7

I heard this on a radio show.

Who said this verbatim?
Well... Obama?
That would be correct!

Why do you need to weaken your assertiveness by using "would be" instead of "that is correct?"

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    I've found 2 posts in a language blog touching upon the meaning of the phrase "that would be me" in spoken English. Haven't read it through yet but it seems to be related to this topic. The links are: Part 1 and Part 2. – CowperKettle Mar 2 '14 at 17:36
5

Hard to say without more context.

Apologies that this post will reveal more political opinions than are necessary, but it's difficult to explain the full context without that. I am imagining from the context that you are listening to right-wing talk radio. In America, right-wing talk radio is characterized by quite a bit of use of heavy-handed sarcasm.

Then the dialogue is probably something like this:

Speaker: [reads a quote which he feels is very obviously something erroneous or misguided, expecting the listener to agree] Who said this VERBATIM? [the verbatim emphasizing that the speaker is giving the exact quotation, as though the quotation were so shocking that it might sound like an exaggeration]

(I don't know if this is the speaker answering himself, or a second party answering) Well... Obama?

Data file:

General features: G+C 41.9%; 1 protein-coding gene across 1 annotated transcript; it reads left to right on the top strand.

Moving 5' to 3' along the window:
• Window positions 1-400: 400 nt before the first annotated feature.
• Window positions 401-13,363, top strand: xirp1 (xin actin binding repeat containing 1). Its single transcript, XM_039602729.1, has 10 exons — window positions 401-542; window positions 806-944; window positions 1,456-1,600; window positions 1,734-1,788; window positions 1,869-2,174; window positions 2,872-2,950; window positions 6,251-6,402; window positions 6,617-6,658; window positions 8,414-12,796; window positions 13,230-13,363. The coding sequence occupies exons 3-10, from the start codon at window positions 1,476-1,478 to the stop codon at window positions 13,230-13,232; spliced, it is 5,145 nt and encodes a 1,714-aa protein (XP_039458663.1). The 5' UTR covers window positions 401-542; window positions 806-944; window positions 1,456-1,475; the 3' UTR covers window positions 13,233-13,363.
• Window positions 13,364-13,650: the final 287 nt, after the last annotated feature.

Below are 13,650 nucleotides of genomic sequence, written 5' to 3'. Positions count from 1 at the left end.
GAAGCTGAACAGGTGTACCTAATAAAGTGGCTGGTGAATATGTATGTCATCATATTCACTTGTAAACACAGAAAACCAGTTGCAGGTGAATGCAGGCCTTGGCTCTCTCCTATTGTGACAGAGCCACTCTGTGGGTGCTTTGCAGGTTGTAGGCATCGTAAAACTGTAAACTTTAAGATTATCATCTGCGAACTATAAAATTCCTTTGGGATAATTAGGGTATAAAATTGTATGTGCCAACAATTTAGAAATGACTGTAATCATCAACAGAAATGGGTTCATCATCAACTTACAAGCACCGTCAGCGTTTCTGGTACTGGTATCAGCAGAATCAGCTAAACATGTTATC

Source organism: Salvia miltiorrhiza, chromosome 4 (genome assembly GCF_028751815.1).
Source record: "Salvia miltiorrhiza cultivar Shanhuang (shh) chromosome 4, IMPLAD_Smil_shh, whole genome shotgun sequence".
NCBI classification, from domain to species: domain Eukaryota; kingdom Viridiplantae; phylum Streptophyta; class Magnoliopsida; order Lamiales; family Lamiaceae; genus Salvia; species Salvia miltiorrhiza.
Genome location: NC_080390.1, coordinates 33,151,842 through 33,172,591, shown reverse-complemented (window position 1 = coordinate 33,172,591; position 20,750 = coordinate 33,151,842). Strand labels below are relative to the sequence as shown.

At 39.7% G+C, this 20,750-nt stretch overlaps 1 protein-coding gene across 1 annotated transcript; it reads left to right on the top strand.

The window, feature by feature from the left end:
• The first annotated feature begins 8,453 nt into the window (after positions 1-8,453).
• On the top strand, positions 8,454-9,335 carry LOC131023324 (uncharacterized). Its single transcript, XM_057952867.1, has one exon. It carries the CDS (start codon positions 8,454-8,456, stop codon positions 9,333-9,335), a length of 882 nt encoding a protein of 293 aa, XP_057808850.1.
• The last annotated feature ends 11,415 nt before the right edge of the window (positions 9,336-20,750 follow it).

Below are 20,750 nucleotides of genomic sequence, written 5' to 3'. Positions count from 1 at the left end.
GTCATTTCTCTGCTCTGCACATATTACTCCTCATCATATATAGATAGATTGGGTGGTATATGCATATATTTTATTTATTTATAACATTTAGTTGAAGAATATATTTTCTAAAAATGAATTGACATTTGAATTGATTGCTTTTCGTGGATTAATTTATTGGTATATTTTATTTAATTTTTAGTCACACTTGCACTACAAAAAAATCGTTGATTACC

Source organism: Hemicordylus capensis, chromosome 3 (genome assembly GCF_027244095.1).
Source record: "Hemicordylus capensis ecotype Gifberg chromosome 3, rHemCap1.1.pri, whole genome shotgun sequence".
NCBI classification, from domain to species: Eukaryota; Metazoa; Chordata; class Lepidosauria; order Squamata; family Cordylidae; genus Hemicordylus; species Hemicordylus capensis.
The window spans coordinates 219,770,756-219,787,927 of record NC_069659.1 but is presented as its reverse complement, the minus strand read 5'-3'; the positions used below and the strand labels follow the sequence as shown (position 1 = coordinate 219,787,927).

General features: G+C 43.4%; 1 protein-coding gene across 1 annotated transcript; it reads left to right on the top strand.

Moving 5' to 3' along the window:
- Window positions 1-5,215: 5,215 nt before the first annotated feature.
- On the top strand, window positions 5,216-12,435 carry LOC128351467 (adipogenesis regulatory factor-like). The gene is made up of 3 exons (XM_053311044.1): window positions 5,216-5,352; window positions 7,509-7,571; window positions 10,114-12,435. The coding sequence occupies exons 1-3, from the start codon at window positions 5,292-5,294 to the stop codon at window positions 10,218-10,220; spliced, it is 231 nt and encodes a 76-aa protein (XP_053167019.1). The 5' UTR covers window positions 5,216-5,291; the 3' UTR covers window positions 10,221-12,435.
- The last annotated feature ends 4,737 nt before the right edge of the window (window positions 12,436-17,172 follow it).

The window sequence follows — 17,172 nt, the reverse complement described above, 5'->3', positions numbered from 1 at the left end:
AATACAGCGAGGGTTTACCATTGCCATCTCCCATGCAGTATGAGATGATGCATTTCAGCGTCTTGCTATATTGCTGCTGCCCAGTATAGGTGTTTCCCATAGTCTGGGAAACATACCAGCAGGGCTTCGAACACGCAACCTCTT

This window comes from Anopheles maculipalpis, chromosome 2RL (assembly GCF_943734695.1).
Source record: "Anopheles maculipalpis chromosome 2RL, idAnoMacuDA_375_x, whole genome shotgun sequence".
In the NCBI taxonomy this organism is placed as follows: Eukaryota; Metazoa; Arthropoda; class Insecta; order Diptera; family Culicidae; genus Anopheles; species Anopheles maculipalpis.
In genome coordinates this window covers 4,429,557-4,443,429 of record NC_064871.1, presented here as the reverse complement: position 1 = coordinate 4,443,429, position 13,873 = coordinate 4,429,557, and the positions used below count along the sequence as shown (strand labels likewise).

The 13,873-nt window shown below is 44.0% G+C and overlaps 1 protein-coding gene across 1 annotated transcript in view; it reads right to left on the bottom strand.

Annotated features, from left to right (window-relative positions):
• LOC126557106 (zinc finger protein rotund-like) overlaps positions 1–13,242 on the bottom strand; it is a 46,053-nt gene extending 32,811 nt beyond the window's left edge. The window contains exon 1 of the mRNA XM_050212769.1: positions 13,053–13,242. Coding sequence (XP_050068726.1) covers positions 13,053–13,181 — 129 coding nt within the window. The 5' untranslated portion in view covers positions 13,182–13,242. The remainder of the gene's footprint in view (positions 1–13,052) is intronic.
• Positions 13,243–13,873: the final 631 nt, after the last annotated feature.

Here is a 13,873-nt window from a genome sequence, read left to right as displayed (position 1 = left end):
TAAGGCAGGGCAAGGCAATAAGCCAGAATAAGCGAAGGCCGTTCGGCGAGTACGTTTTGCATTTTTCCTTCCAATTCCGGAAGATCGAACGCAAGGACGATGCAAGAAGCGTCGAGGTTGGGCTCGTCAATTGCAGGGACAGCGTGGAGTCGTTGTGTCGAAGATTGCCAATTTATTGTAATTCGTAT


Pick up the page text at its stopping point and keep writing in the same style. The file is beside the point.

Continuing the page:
Speaker: That would be right!

It is a sort of sarcasm. To the speaker, it is so OBVIOUS that Obama would say something so ludicrous that his posed question is trivial. So he sarcastically answers with the hedging conditional tense "that would be right" rather than the "that's right." But it means the exact opposite of a hedge.

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    You're right- without context this is difficult to answer, but when I read it I imagined a radio game show in which the host is asking a contestant this question. The host then might use would to extend and heighten the suspense in revealing whether the contestant answered correctly or not. – Jim Mar 2 '14 at 17:36
  • Good point. I assumed this was political because the word "verbatim" struck me as someone who was angry at Obama. But game show hosts do this all the time for exactly that reason. – hunter Mar 2 '14 at 17:46
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    I agree "That would be right" is highly likely to be used with (often, very subtle) undertones of sarcasm. OP is quite correct that usually, "would" implies a weakening of assertiveness. Where the context makes that unlikely, it's probably just the standard "meaning reversal" feature kicking in. That's because all deviations from standard verb forms tend to be used with some significance, and two "opposite" meanings are often easy to adopt because context usually makes it easy to see which applies. It extends the available possibilities of language use with minimal effort. – FumbleFingers Mar 3 '14 at 5:34
  • @Jim: Using "would" as a "suspense-heightening" device sounds a bit unlikely to me. Apart from anything else, I think it would sound decidedly mean-spirited to say "That would be wrong!". So if our hypothetical game show host were in the habit of saying it, everyone would know what was coming next as soon as they heard "That [would...]". – FumbleFingers Mar 3 '14 at 5:39
  • I wonder if the speaker can say "That could be right!" or "That might be right!" instead without a lessening of sarcasm. Is would the best choice of modal-verbs here to add a sarcastic overtone to his speech? @FumbleFingers – Kinzle B Mar 28 '14 at 13:32

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